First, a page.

Isolation and characterization of adult stem cells from human salivary glands

Nicole Rotter*, Jessica Oder, Peter Schlenke, Ulrich Lindner, Florian Böhrnsen, Jan Kramer, Jürgen Rohwedel, Ralph Huss, Sven Brandau, Barbara Wollenberg, Stephan Lang

*Corresponding author for this work
64 Citations (Scopus)


Currently, adult stem cells are attracting significant interest in regenerative medicine and tissue engineering. These cells have been isolated from various tissue sources; however, in most cases, adult stem cells useful for tissue engineering and regeneration are present at a low frequency. High numbers of stem cells with an effective and reliable potential for differentiation are needed for clinical applications. Thus, the identification of new stem cell sources and the establishment of optimized cell culture conditions that allow for the amplification of stem cells are of utmost relevance. In addition, the isolation procedure should ideally be minimally invasive and possibly be performed under local anesthesia. We report here for the first time on the identification of adult stem cells with mesenchymal characteristics in human parotid gland tissue. Cells were isolated from freshly resected specimens of parotid glands using enzymatic digestion and plastic adhesion protocols. Following an initial proliferation period and short-term culture for four passages, immunophenotyping revealed the presence of mesenchymal stem cell markers. In the presence of tissue-specific induction medium, stem cells could be differentiated into adipogenic, osteogenic, and chondrogenic cell types. Tissue-specific differentiation was confirmed by histochemical and immunocytochemical staining as well as by RT-PCR for defined marker genes. This study is, to the best of our knowledge, the first report on the isolation and differentiation of stem cells from adult human parotid glands. Although isolated from an endodermal tissue source, these stem cells share many characteristics with MSCs. Easy accessibility and a high differentiation potential make salivary gland-derived stem cells a promising source for future applications in regenerative medicine.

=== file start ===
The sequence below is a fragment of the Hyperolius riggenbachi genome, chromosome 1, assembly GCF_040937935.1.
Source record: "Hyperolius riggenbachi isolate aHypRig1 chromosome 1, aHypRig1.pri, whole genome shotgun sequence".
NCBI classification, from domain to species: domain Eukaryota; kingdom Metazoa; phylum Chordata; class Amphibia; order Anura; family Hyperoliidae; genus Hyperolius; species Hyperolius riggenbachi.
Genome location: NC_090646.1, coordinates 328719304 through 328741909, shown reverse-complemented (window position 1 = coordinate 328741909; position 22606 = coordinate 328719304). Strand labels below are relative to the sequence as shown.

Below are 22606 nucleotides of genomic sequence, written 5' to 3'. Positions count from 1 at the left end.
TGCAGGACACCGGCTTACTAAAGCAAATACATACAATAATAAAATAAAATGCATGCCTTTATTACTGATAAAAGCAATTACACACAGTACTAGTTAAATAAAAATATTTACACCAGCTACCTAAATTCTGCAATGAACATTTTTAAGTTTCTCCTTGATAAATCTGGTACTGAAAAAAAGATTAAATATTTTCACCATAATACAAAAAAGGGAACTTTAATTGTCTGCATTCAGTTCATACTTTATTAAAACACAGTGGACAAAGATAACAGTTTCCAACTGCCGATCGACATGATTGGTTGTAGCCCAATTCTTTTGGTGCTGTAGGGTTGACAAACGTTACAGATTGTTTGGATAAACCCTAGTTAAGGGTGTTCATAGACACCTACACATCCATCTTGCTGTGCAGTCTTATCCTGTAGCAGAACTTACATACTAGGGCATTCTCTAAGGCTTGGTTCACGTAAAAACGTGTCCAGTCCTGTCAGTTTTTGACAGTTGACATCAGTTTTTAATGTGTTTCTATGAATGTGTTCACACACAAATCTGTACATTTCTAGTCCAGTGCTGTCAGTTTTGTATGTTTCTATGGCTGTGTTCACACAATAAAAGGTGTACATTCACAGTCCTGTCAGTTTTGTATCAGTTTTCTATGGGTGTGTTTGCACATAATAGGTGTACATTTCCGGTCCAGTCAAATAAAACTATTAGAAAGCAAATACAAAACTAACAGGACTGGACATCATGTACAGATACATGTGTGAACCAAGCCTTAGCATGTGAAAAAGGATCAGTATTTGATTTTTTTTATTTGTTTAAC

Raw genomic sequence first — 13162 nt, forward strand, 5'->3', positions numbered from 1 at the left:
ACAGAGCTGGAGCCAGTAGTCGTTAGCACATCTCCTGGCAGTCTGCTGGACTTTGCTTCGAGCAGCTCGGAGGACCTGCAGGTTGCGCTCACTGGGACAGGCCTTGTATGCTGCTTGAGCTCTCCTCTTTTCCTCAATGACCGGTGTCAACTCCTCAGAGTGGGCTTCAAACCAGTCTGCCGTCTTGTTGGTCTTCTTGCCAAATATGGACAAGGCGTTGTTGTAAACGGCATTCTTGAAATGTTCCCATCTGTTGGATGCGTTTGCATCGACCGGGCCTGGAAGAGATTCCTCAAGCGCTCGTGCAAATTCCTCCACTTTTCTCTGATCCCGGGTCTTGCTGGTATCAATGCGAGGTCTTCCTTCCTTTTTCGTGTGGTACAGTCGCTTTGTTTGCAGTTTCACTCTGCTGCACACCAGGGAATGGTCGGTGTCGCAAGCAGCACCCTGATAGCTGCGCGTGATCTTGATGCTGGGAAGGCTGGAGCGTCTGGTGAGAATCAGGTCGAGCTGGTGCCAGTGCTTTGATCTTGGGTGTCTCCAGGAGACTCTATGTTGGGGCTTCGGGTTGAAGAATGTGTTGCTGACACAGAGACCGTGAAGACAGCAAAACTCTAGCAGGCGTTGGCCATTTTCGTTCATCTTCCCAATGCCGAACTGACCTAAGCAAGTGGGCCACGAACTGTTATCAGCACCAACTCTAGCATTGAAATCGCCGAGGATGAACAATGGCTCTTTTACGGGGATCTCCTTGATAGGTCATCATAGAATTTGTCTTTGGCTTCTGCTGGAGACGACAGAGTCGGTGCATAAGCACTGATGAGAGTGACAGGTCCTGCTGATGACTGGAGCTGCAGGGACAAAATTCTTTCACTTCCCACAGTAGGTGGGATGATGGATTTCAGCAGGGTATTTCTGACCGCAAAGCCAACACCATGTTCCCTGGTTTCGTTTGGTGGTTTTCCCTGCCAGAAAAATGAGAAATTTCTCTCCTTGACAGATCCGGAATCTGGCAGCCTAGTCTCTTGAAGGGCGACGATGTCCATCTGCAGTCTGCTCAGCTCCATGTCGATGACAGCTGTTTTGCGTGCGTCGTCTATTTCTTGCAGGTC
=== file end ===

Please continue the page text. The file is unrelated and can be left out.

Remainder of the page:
Original languageEnglish
JournalStem Cells and Development
Issue number3
Pages (from-to)509-518
Number of pages10
Publication statusPublished - 01.06.2008

Research Areas and Centers

  • Academic Focus: Center for Infection and Inflammation Research (ZIEL)


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